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Multi-platforming

NitthNitth AustraliaMember Posts: 3,903 Uncommon

Hello :)

Just want to get some thoughts about building clients for multiple systems...

Recently i have been playing around with xna building some small "ragnarok" style MMO/RPG concept clients but im looking at branching out into using C# bundled with opengl + SDL.net to build game clients for multiple systemes ie, Linux, WIndows.

 

Just wondering if anyone has any experience or advice with any of those technologies?

Anything i should be worried about with switching to opengl over directx api's?

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TSW - AoC - Aion - WOW - EVE - Fallen Earth - Co - Rift - || XNA C# Java Development

Comments

  • VagelispVagelisp AthensMember Posts: 448 Uncommon

    C# can take advantage of the Mono Project which is a serious effort imo to create Cross platform apps.

    http://www.mono-project.com/Main_Page

    However you must keep in mind that even there are platforms like this to simplify the process there are many things to keep in mind which can't be included even as warnings during code compilation.

    http://www.mono-project.com/Guidelines:Application_Portability

    If you refer  to the XNA game studio XNA is not a DX api, even if you migrate your code from XNA to managed Directx, (I refer to slimDX since you use .NET)  you ll have to convert a right handed coordinate system into a left handed coord system which is not a big deal but it can be a problem if you make a few mistakes during conversion.

    If you migrate code from D3D to Ogl you must refactor most of the pipeline process and of course find libs that take care of various input interfaces and sound since Ogl is a 3D API and not a complete gaming solution.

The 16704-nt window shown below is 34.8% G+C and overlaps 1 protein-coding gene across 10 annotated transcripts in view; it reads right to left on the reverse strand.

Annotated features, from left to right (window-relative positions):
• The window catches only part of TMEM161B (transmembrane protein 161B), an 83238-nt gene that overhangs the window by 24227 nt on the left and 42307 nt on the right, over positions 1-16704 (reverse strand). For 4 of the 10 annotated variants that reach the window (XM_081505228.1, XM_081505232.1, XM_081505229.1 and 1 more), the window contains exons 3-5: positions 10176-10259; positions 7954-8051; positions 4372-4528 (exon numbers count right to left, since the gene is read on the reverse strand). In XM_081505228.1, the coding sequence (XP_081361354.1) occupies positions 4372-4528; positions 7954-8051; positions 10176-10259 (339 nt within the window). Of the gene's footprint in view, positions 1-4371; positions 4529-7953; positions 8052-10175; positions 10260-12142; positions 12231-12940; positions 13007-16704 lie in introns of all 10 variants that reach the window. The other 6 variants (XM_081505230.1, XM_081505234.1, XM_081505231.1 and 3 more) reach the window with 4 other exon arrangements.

• sephersepher Atlanta, GAMember Posts: 3,561

    A good XNA alternative for C# when you want to go cross-platform is the Tao Framework: http://www.mono-project.com/Tao

    As you can see though, there's been no development on it in forever. But, that isn't necessarily a bad thing. Graphics frameworks built on DX and OpenGL alike tend to have years of good use, and I don't think there's much Tao is lacking in terms of what OpenGL supports today. 

    Anyway it does a whole lot of what XNA does and you might be accustomed to if you use XNA already; Tao.Sdl to help with 2D work akin to XNA"s SpriteBatch, OpenAL rather than all that Xact stuff, etc. Video, font packages, content pipeline for images and so on. 

    There's also some neat things XNA doesn't have natively, the Tao.Ode is a physics library you can use if you want, and there's a Tao.Lua for support of using Lua as a scripting language, and a library that helps hooking your game into WinForms for things like creating toolsets. And of course there's a library of wrapper classes to help with multiplatform execution.

    One downside is that you have to compile your code in cygwin with it if you're using Windows. If you're used to cygwin, no problem, but it can be a pain. Or optionally load up a Linux VM and use MonoDevelop or the shell directly. 

  • NitthNitth AustraliaMember Posts: 3,903 Uncommon

    Thanks for the replies guys :)

    Yeah, Im already setup with mono, and the SDL.net which also includes the Tao framework. the more i dive into this i can see why it easier for most companies to just release a Windows client..

     

    However Atm i am more productive and produce more working code with SlimDX (was working with XNA but this has presented more opportunities), so on second thought it may not wise to complicate things by switching  api's if things are already moving in a forward motion..

     

    But again i thank you for the advice and will certainly looking to what has been suggested.

    image
    TSW - AoC - Aion - WOW - EVE - Fallen Earth - Co - Rift - || XNA C# Java Development

  • sephersepher Atlanta, GAMember Posts: 3,561

    Worth noting now C# reaches not only Linux, Mac OS and Windows as previously said but its now lookin' pretty good for pretty much all mobile platforms as really. Windows Phone 7 uses XNA and its gotten a big boost in its prospective future lately with Nokia adopting it as primary platform. Then there's MonoTouch and MonoDroid for iOS and Android continuing to come along nicely. 

    Java, Objective-C and other non-C and C++ languages don't quite have this kind parallel reach. Mono and industry moves are making C# very attractive. 

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